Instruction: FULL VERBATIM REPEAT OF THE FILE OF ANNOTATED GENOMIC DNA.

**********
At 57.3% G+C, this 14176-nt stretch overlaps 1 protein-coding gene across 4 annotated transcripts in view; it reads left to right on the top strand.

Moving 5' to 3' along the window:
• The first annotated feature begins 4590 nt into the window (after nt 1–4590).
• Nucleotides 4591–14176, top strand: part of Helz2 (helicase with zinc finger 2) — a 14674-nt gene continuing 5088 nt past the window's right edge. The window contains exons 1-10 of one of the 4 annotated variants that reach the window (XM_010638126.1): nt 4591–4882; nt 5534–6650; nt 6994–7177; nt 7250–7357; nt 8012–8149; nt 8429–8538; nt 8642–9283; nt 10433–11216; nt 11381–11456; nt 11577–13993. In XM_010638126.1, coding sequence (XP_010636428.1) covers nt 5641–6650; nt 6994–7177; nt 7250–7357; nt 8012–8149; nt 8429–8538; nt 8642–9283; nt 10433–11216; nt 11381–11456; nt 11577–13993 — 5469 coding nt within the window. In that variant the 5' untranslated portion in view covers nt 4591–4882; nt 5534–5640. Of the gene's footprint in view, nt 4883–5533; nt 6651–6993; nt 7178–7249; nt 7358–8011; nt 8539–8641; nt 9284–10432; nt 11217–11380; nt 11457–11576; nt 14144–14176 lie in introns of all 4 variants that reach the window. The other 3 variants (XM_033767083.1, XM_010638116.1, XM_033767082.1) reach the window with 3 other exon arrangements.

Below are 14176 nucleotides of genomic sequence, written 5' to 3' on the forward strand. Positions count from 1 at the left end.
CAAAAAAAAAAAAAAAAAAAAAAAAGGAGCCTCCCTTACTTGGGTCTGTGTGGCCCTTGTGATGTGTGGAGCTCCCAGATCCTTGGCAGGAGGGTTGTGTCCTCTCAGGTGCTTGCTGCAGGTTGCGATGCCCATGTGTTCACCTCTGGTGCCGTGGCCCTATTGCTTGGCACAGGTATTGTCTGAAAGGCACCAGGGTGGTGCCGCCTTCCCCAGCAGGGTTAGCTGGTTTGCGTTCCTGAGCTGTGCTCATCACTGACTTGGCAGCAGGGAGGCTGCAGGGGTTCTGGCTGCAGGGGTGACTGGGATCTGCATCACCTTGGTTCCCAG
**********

At 57.3% G+C, this 14176-nt stretch overlaps 1 protein-coding gene across 4 annotated transcripts in view; it reads left to right on the top strand.

Moving 5' to 3' along the window:
• The first annotated feature begins 4590 nt into the window (after nt 1–4590).
• Nucleotides 4591–14176, top strand: part of Helz2 (helicase with zinc finger 2) — a 14674-nt gene continuing 5088 nt past the window's right edge. The window contains exons 1-10 of one of the 4 annotated variants that reach the window (XM_010638126.1): nt 4591–4882; nt 5534–6650; nt 6994–7177; nt 7250–7357; nt 8012–8149; nt 8429–8538; nt 8642–9283; nt 10433–11216; nt 11381–11456; nt 11577–13993. In XM_010638126.1, coding sequence (XP_010636428.1) covers nt 5641–6650; nt 6994–7177; nt 7250–7357; nt 8012–8149; nt 8429–8538; nt 8642–9283; nt 10433–11216; nt 11381–11456; nt 11577–13993 — 5469 coding nt within the window. In that variant the 5' untranslated portion in view covers nt 4591–4882; nt 5534–5640. Of the gene's footprint in view, nt 4883–5533; nt 6651–6993; nt 7178–7249; nt 7358–8011; nt 8539–8641; nt 9284–10432; nt 11217–11380; nt 11457–11576; nt 14144–14176 lie in introns of all 4 variants that reach the window. The other 3 variants (XM_033767083.1, XM_010638116.1, XM_033767082.1) reach the window with 3 other exon arrangements.

Below are 14176 nucleotides of genomic sequence, written 5' to 3' on the forward strand. Positions count from 1 at the left end.
CAAAAAAAAAAAAAAAAAAAAAAAAGGAGCCTCCCTTACTTGGGTCTGTGTGGCCCTTGTGATGTGTGGAGCTCCCAGATCCTTGGCAGGAGGGTTGTGTCCTCTCAGGTGCTTGCTGCAGGTTGCGATGCCCATGTGTTCACCTCTGGTGCCGTGGCCCTATTGCTTGGCACAGGTATTGTCTGAAAGGCACCAGGGTGGTGCCGCCTTCCCCAGCAGGGTTAGCTGGTTTGCGTTCCTGAGCTGTGCTCATCACTGACTTGGCAGCAGGGAGGCTGCAGGGGTTCTGGCTGCAGGGGTGACTGGGATCTGCATCACCTTGGTTCCCAG